I had a professor when I was in college who used a brief story to make a point about evolution that responds to the idea that human beings are too complex to have evolved, and I think it pretty relevant here. He said: If a student walked into his class on a Friday and told him that they were leaving school because they were going to win Powerball the next night and would be dropping out of school to move to some tropical island, he’d laugh it off and assume the student would be in class on Monday. What are the odds of that actually happening? According to Powerball’s website, the odds of winning the jackpot are 1 in 195,249,054. So the odds of someone actually predicting they were going to win that jackpot on the eve of the night they actually won it would probably be exponentially higher. So high, in fact, I’m not sure how to even represent it in a number we could truly grasp.

    So if Monday came along and that student wasn’t in class because they had actually been right, he wouldn’t sit there and tell himself it didn’t happen because the odds of it happening were so high against it. The fact of the matter would be that it did happen, despite the odds.

    Human beings evolving was not an accident, but neither was it guided by a divine hand. The odds against us being here today arguing about this in a virtual forum were extremely high. Again, probably so high that we can really grasp the true weight of the number. But we are here, and we can clearly see how evolution led us to be here.

    Denying it because of the complexity of the human body or the odds against it evolving isn’t based on anything tangible. It’s based on starting with the belief in God, which brings us full circle back to circular logic.

    “Friend, I did not commit you to hell but that is the place creationist believe people go who do not want to associate with God. ”

    Whether you did so maliciously or not, you did condemn me to Hell for not believing as you do. Your belief system says that if I don’t follow what you follow, I will go to hell. And you made it a point to tell us that we will be screaming to God from Hell for mercy because we think differently than you. So you may have done so politely, but you did condemn us to Hell. And the only reason for it is that we don’t accept your opinion on how the world came to be as fact.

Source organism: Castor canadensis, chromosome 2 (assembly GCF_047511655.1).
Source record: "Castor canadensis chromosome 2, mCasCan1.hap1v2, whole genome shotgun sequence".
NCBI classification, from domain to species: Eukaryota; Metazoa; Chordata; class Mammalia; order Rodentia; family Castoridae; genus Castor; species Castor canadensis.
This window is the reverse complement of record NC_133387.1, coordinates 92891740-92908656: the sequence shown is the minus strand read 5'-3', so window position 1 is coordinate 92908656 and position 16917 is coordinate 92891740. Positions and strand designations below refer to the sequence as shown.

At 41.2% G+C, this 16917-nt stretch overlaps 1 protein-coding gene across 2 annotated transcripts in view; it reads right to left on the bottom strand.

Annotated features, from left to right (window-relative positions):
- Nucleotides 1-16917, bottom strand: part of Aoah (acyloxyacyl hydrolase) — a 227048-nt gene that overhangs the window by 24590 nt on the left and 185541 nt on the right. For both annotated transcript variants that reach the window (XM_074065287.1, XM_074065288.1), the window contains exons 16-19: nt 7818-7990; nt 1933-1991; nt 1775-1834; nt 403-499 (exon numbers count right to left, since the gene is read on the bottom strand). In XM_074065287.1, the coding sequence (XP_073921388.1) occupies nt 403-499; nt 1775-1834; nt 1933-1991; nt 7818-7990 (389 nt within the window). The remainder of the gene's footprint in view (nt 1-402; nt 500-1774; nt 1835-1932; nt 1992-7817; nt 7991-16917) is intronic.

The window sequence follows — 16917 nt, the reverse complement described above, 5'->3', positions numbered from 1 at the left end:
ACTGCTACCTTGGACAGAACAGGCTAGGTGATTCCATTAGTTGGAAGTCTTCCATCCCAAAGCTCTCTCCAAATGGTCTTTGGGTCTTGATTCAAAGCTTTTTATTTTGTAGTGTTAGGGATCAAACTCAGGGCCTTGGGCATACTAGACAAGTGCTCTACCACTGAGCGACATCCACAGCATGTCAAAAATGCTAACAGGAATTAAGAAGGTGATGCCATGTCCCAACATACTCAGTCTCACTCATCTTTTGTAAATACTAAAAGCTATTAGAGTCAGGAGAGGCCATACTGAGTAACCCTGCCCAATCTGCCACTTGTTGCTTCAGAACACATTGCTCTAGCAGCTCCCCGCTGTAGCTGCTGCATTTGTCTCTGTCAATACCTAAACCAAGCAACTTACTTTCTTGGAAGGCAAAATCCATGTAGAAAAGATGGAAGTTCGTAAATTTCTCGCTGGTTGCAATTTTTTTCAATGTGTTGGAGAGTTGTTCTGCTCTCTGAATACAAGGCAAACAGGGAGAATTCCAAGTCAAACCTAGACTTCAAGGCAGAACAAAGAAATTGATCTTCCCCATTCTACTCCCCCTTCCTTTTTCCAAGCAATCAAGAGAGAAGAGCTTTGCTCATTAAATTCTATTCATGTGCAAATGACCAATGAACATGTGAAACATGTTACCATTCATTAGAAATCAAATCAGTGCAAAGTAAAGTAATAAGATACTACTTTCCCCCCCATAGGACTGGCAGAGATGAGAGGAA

So tell me, which of us has the closed mind, again? I’m open to entertaining actual evidence to back up Creationism. Something tangible that can be tested and retested. Something that can be examined in the scientific community through the scientific method. But no one has ever produced any such evidence that has stood up to any kind of scrutiny in that arena. I’m as open minded as they come, but I’m also a skeptic by nature. So bring me any claim you want to make, but bring it with actual evidence.

    “You nor I can do neither but I do have a hope of a future, do you want yours to end here on earth. If you want, I will be glad to point out scripture that will help you discover God’s plan.”

    Do I want my existence to end here on Earth? No, I don’t. But I can’t do anything about that. At best, I could lie to myself about a belief in God, which wouldn’t change anything after I die. Even if I’m wrong, I’d still be going to Hell because I would never truly believe in God. Of course, I don’t believe that Heaven or Hell exist and that when I die I will simply return to the Earth and rot. And you know what? There’s something both calming and motivating about that. I accept that one day I will cease to exist, so I live my life in a way that I can both truly enjoy and find meaningful as well as in a way that I hope will leave some kind of mark on the world around me.

    I’m not content to simply wait out this existence hoping for a better one to greet me at the end of a long white tunnel.